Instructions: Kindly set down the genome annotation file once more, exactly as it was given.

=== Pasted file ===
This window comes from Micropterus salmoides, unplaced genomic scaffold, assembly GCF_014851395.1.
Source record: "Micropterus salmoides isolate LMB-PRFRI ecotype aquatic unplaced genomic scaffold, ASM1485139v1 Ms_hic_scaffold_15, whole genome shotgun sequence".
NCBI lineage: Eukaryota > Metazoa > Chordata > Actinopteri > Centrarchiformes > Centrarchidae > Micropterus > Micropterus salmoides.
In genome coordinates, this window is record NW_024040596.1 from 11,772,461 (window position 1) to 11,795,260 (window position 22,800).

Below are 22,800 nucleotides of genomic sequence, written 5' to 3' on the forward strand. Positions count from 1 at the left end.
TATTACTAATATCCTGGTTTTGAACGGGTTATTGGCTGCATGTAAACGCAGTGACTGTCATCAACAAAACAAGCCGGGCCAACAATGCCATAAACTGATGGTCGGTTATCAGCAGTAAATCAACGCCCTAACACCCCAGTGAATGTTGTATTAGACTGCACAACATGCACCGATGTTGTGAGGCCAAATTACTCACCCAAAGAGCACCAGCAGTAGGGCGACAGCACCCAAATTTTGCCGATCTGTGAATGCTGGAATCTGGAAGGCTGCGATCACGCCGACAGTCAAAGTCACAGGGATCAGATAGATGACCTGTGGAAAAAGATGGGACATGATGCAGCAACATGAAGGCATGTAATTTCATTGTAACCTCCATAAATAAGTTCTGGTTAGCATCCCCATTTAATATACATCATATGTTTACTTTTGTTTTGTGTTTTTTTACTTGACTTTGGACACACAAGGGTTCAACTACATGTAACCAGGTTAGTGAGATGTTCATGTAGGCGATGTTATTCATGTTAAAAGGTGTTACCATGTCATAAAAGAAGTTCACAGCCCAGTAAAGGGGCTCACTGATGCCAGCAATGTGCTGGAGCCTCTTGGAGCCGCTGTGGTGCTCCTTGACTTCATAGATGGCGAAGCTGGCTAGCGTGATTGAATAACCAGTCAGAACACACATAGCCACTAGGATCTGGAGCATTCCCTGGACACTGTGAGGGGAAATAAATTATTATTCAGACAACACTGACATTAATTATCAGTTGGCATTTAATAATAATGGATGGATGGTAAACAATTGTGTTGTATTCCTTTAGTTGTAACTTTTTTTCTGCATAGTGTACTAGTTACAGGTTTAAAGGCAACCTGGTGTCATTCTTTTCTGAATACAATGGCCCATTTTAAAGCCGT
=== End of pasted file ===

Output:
This window comes from Micropterus salmoides, unplaced genomic scaffold, assembly GCF_014851395.1.
Source record: "Micropterus salmoides isolate LMB-PRFRI ecotype aquatic unplaced genomic scaffold, ASM1485139v1 Ms_hic_scaffold_15, whole genome shotgun sequence".
NCBI lineage: Eukaryota > Metazoa > Chordata > Actinopteri > Centrarchiformes > Centrarchidae > Micropterus > Micropterus salmoides.
In genome coordinates, this window is record NW_024040596.1 from 11,772,461 (window position 1) to 11,795,260 (window position 22,800).

Below are 22,800 nucleotides of genomic sequence, written 5' to 3' on the forward strand. Positions count from 1 at the left end.
TATTACTAATATCCTGGTTTTGAACGGGTTATTGGCTGCATGTAAACGCAGTGACTGTCATCAACAAAACAAGCCGGGCCAACAATGCCATAAACTGATGGTCGGTTATCAGCAGTAAATCAACGCCCTAACACCCCAGTGAATGTTGTATTAGACTGCACAACATGCACCGATGTTGTGAGGCCAAATTACTCACCCAAAGAGCACCAGCAGTAGGGCGACAGCACCCAAATTTTGCCGATCTGTGAATGCTGGAATCTGGAAGGCTGCGATCACGCCGACAGTCAAAGTCACAGGGATCAGATAGATGACCTGTGGAAAAAGATGGGACATGATGCAGCAACATGAAGGCATGTAATTTCATTGTAACCTCCATAAATAAGTTCTGGTTAGCATCCCCATTTAATATACATCATATGTTTACTTTTGTTTTGTGTTTTTTTACTTGACTTTGGACACACAAGGGTTCAACTACATGTAACCAGGTTAGTGAGATGTTCATGTAGGCGATGTTATTCATGTTAAAAGGTGTTACCATGTCATAAAAGAAGTTCACAGCCCAGTAAAGGGGCTCACTGATGCCAGCAATGTGCTGGAGCCTCTTGGAGCCGCTGTGGTGCTCCTTGACTTCATAGATGGCGAAGCTGGCTAGCGTGATTGAATAACCAGTCAGAACACACATAGCCACTAGGATCTGGAGCATTCCCTGGACACTGTGAGGGGAAATAAATTATTATTCAGACAACACTGACATTAATTATCAGTTGGCATTTAATAATAATGGATGGATGGTAAACAATTGTGTTGTATTCCTTTAGTTGTAACTTTTTTTCTGCATAGTGTACTAGTTACAGGTTTAAAGGCAACCTGGTGTCATTCTTTTCTGAATACAATGGCCCATTTTAAAGCCGT